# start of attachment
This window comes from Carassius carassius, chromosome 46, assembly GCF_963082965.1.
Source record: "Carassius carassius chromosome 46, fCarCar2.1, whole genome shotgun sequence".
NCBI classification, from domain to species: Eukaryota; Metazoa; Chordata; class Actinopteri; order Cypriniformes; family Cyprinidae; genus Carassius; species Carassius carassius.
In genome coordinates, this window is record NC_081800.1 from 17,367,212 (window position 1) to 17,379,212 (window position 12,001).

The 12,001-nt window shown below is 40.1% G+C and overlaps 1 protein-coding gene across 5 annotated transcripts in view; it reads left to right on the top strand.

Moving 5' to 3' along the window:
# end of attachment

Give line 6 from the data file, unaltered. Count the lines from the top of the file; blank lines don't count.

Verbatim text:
Moving 5' to 3' along the window: